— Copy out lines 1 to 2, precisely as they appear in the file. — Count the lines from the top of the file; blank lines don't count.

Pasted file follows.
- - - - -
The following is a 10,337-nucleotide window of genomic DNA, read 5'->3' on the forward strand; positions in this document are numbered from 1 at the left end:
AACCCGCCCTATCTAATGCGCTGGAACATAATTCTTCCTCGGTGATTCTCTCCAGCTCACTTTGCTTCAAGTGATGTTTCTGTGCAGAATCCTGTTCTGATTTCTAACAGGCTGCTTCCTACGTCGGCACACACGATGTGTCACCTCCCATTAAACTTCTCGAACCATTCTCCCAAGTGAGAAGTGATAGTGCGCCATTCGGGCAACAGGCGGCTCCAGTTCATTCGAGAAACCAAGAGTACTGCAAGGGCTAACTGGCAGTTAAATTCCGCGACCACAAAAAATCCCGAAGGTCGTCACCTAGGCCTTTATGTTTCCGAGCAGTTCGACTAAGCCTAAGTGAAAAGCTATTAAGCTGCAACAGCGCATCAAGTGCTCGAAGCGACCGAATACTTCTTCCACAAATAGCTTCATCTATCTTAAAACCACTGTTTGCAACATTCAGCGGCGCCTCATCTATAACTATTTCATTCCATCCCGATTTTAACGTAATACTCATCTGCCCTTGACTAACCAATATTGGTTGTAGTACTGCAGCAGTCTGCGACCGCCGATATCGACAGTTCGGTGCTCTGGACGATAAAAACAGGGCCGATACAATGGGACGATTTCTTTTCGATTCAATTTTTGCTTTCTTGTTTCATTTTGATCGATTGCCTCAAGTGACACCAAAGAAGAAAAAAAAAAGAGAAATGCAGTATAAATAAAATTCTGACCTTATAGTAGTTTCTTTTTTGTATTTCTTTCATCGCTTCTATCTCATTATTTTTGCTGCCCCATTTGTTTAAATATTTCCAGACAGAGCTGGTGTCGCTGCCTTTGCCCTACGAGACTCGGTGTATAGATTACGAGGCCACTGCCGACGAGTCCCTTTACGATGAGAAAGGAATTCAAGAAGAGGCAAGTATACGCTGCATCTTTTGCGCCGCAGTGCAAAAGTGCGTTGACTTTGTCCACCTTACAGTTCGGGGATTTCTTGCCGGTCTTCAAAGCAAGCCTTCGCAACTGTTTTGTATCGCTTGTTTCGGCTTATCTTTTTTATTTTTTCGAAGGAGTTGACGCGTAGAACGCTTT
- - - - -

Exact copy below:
The following is a 10,337-nucleotide window of genomic DNA, read 5'->3' on the forward strand; positions in this document are numbered from 1 at the left end:
AACCCGCCCTATCTAATGCGCTGGAACATAATTCTTCCTCGGTGATTCTCTCCAGCTCACTTTGCTTCAAGTGATGTTTCTGTGCAGAATCCTGTTCTGATTTCTAACAGGCTGCTTCCTACGTCGGCACACACGATGTGTCACCTCCCATTAAACTTCTCGAACCATTCTCCCAAGTGAGAAGTGATAGTGCGCCATTCGGGCAACAGGCGGCTCCAGTTCATTCGAGAAACCAAGAGTACTGCAAGGGCTAACTGGCAGTTAAATTCCGCGACCACAAAAAATCCCGAAGGTCGTCACCTAGGCCTTTATGTTTCCGAGCAGTTCGACTAAGCCTAAGTGAAAAGCTATTAAGCTGCAACAGCGCATCAAGTGCTCGAAGCGACCGAATACTTCTTCCACAAATAGCTTCATCTATCTTAAAACCACTGTTTGCAACATTCAGCGGCGCCTCATCTATAACTATTTCATTCCATCCCGATTTTAACGTAATACTCATCTGCCCTTGACTAACCAATATTGGTTGTAGTACTGCAGCAGTCTGCGACCGCCGATATCGACAGTTCGGTGCTCTGGACGATAAAAACAGGGCCGATACAATGGGACGATTTCTTTTCGATTCAATTTTTGCTTTCTTGTTTCATTTTGATCGATTGCCTCAAGTGACACCAAAGAAGAAAAAAAAAAGAGAAATGCAGTATAAATAAAATTCTGACCTTATAGTAGTTTCTTTTTTGTATTTCTTTCATCGCTTCTATCTCATTATTTTTGCTGCCCCATTTGTTTAAATATTTCCAGACAGAGCTGGTGTCGCTGCCTTTGCCCTACGAGACTCGGTGTATAGATTACGAGGCCACTGCCGACGAGTCCCTTTACGATGAGAAAGGAATTCAAGAAGAGGCAAGTATACGCTGCATCTTTTGCGCCGCAGTGCAAAAGTGCGTTGACTTTGTCCACCTTACAGTTCGGGGATTTCTTGCCGGTCTTCAAAGCAAGCCTTCGCAACTGTTTTGTATCGCTTGTTTCGGCTTATCTTTTTTATTTTTTCGAAGGAGTTGACGCGTAGAACGCTTT